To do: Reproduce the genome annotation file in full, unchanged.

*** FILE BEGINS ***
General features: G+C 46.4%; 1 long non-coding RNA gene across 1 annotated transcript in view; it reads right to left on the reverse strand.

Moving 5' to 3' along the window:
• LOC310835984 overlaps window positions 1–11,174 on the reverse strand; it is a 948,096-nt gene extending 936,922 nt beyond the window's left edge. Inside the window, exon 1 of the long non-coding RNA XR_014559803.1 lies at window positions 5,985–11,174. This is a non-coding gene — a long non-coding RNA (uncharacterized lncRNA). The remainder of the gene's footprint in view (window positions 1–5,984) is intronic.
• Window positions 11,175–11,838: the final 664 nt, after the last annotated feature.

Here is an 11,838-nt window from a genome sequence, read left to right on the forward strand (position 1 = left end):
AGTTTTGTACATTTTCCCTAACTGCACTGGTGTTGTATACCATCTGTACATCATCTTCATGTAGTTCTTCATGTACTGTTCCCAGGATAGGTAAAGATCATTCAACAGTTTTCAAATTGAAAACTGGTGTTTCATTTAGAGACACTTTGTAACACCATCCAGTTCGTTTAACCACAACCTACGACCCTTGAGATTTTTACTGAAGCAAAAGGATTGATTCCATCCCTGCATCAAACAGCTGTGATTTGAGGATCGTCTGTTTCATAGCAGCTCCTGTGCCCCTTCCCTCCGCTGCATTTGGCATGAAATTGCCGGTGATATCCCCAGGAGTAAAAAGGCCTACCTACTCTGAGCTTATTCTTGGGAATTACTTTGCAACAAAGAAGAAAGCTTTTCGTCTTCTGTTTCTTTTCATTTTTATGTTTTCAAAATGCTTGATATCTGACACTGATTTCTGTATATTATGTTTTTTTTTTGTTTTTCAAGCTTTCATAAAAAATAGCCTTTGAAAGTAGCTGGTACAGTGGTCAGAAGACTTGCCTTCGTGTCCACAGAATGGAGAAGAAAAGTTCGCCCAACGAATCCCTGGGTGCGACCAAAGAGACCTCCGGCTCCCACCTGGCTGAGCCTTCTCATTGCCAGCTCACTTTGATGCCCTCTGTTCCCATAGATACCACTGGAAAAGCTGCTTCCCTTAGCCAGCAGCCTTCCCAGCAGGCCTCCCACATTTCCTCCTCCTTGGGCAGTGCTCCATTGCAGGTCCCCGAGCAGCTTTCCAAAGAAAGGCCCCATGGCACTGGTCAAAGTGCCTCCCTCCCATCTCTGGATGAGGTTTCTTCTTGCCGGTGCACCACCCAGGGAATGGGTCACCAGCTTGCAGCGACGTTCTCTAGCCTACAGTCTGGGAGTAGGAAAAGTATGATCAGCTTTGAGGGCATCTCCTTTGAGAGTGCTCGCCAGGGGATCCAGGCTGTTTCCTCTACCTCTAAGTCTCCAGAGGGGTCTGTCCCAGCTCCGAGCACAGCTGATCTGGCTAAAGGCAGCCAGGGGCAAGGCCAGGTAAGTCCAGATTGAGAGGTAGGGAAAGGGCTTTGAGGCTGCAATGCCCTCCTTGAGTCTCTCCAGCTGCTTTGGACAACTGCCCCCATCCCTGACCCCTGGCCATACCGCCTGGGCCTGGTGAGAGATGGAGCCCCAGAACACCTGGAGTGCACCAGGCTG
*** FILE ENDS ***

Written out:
General features: G+C 46.4%; 1 long non-coding RNA gene across 1 annotated transcript in view; it reads right to left on the reverse strand.

Moving 5' to 3' along the window:
• LOC310835984 overlaps window positions 1–11,174 on the reverse strand; it is a 948,096-nt gene extending 936,922 nt beyond the window's left edge. Inside the window, exon 1 of the long non-coding RNA XR_014559803.1 lies at window positions 5,985–11,174. This is a non-coding gene — a long non-coding RNA (uncharacterized lncRNA). The remainder of the gene's footprint in view (window positions 1–5,984) is intronic.
• Window positions 11,175–11,838: the final 664 nt, after the last annotated feature.

Here is an 11,838-nt window from a genome sequence, read left to right on the forward strand (position 1 = left end):
AGTTTTGTACATTTTCCCTAACTGCACTGGTGTTGTATACCATCTGTACATCATCTTCATGTAGTTCTTCATGTACTGTTCCCAGGATAGGTAAAGATCATTCAACAGTTTTCAAATTGAAAACTGGTGTTTCATTTAGAGACACTTTGTAACACCATCCAGTTCGTTTAACCACAACCTACGACCCTTGAGATTTTTACTGAAGCAAAAGGATTGATTCCATCCCTGCATCAAACAGCTGTGATTTGAGGATCGTCTGTTTCATAGCAGCTCCTGTGCCCCTTCCCTCCGCTGCATTTGGCATGAAATTGCCGGTGATATCCCCAGGAGTAAAAAGGCCTACCTACTCTGAGCTTATTCTTGGGAATTACTTTGCAACAAAGAAGAAAGCTTTTCGTCTTCTGTTTCTTTTCATTTTTATGTTTTCAAAATGCTTGATATCTGACACTGATTTCTGTATATTATGTTTTTTTTTTGTTTTTCAAGCTTTCATAAAAAATAGCCTTTGAAAGTAGCTGGTACAGTGGTCAGAAGACTTGCCTTCGTGTCCACAGAATGGAGAAGAAAAGTTCGCCCAACGAATCCCTGGGTGCGACCAAAGAGACCTCCGGCTCCCACCTGGCTGAGCCTTCTCATTGCCAGCTCACTTTGATGCCCTCTGTTCCCATAGATACCACTGGAAAAGCTGCTTCCCTTAGCCAGCAGCCTTCCCAGCAGGCCTCCCACATTTCCTCCTCCTTGGGCAGTGCTCCATTGCAGGTCCCCGAGCAGCTTTCCAAAGAAAGGCCCCATGGCACTGGTCAAAGTGCCTCCCTCCCATCTCTGGATGAGGTTTCTTCTTGCCGGTGCACCACCCAGGGAATGGGTCACCAGCTTGCAGCGACGTTCTCTAGCCTACAGTCTGGGAGTAGGAAAAGTATGATCAGCTTTGAGGGCATCTCCTTTGAGAGTGCTCGCCAGGGGATCCAGGCTGTTTCCTCTACCTCTAAGTCTCCAGAGGGGTCTGTCCCAGCTCCGAGCACAGCTGATCTGGCTAAAGGCAGCCAGGGGCAAGGCCAGGTAAGTCCAGATTGAGAGGTAGGGAAAGGGCTTTGAGGCTGCAATGCCCTCCTTGAGTCTCTCCAGCTGCTTTGGACAACTGCCCCCATCCCTGACCCCTGGCCATACCGCCTGGGCCTGGTGAGAGATGGAGCCCCAGAACACCTGGAGTGCACCAGGCTG